He looks at a world characterized by information abundance and mass access to the tools of publishing and sees an increasing need for publishers to race ahead, to do anything to “win” audience. But what happens when you’re wrong? How many times can you win an audience that way before you lose them for good? How many people don’t trust RadarOnline.com now because of the Chief Justice Roberts story? I’d argue that the site’s temporary traffic win has turned into a long-term loss.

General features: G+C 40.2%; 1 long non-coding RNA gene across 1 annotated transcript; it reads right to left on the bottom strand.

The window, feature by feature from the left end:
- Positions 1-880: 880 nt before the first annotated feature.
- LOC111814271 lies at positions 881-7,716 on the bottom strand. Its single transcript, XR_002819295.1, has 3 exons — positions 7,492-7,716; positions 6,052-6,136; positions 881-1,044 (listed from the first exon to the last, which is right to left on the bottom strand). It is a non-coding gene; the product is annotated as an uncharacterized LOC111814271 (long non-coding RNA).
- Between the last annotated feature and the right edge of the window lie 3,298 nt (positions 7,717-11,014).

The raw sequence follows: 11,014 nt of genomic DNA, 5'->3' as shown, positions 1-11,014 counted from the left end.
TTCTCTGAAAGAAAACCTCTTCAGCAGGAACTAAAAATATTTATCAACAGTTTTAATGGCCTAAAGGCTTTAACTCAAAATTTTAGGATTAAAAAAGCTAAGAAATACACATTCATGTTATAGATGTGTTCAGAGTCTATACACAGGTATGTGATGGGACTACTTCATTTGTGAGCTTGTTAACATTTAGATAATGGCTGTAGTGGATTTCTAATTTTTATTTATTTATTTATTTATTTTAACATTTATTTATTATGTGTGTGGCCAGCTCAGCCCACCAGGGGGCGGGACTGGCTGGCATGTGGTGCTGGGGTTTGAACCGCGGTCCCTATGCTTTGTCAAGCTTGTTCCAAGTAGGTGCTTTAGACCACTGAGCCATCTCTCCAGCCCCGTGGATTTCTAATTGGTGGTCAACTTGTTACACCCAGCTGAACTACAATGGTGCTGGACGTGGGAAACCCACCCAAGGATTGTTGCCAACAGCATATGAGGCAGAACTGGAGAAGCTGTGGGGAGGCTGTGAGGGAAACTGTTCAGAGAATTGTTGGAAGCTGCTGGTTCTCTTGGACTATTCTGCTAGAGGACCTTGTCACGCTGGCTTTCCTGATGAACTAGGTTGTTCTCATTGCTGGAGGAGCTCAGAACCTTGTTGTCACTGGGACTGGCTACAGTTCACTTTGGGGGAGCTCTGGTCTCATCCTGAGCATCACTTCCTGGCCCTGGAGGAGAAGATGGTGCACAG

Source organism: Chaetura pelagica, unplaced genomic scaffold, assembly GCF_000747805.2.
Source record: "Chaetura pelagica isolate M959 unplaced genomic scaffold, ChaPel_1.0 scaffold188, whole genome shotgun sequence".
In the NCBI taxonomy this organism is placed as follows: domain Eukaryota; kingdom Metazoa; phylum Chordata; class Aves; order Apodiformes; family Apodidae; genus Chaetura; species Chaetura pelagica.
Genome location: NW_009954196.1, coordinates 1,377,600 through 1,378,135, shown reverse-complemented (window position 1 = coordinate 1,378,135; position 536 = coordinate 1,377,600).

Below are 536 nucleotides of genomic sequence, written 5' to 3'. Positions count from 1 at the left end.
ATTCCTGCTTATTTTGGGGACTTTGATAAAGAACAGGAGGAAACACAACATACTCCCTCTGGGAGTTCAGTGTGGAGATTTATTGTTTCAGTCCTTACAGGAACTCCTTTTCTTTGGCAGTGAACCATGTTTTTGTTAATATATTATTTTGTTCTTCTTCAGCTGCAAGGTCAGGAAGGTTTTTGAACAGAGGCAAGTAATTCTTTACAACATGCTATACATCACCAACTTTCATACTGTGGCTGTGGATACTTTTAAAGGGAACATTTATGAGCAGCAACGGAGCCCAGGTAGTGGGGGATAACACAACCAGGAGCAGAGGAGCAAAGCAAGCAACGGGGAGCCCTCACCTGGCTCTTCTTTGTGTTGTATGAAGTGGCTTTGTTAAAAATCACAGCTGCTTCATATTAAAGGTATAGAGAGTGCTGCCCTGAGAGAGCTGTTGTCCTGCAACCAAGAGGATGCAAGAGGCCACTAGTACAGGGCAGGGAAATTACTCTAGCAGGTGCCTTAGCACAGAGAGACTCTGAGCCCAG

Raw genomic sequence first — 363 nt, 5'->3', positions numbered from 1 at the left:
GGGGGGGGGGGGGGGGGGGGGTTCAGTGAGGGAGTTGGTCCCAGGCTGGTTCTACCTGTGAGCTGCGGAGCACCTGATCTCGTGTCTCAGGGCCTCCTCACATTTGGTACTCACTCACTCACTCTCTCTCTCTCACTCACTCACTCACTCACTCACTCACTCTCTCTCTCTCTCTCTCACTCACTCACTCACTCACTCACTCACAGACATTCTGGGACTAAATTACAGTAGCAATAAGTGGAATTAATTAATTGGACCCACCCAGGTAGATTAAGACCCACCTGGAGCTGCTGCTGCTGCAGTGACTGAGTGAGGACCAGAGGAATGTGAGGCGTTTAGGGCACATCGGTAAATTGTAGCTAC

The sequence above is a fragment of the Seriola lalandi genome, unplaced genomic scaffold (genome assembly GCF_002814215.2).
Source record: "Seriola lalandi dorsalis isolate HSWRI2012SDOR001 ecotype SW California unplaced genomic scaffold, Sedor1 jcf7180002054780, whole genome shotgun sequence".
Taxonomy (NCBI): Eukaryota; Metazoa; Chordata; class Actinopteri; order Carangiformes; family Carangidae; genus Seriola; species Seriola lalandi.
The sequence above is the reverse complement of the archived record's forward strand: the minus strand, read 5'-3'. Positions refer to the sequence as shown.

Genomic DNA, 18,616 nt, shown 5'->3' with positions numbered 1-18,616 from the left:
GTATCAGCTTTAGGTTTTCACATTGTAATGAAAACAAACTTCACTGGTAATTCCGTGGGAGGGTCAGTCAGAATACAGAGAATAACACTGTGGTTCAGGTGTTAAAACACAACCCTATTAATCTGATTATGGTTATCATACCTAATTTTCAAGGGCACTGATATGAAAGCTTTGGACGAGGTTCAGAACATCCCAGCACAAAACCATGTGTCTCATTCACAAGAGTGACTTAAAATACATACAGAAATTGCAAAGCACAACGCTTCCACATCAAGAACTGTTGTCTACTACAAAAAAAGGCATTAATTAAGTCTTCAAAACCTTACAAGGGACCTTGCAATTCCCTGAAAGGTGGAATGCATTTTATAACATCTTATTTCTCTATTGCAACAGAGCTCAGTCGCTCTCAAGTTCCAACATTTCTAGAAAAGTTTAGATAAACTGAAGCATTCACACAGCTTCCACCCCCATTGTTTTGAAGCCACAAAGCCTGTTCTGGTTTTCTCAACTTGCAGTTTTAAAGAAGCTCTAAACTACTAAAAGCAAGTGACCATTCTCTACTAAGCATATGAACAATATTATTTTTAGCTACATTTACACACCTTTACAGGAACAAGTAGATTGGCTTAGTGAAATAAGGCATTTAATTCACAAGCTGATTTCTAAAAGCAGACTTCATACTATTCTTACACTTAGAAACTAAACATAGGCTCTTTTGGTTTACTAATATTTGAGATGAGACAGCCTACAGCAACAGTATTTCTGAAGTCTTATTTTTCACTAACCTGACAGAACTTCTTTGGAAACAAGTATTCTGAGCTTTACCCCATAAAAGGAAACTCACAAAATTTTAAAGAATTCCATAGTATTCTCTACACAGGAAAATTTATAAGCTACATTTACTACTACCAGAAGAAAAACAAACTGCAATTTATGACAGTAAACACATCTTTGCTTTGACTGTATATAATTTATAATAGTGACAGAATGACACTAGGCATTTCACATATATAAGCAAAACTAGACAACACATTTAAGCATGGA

But perhaps the strangest formulation in this bit of contrarian linkbait is that old-world editors “care far more about being accurate than they do being useful.”
His declaration that these two values exist in opposition is enough to make you question the quality of his insights.
Correction of the Week
“An entry on the Contributors page last Sunday for Anjelica Huston, who discussed her recherché pick in perfumes, included an incorrect reference by Ms. Huston to one of her four beauty icons. While Ava Gardner, Audrey Hepburn and Katharine Hepburn are no longer living, as Ms. Huston noted, the other icon she cited as being deceased is not. Sophia Loren — and her beauty — live on.” The New York Times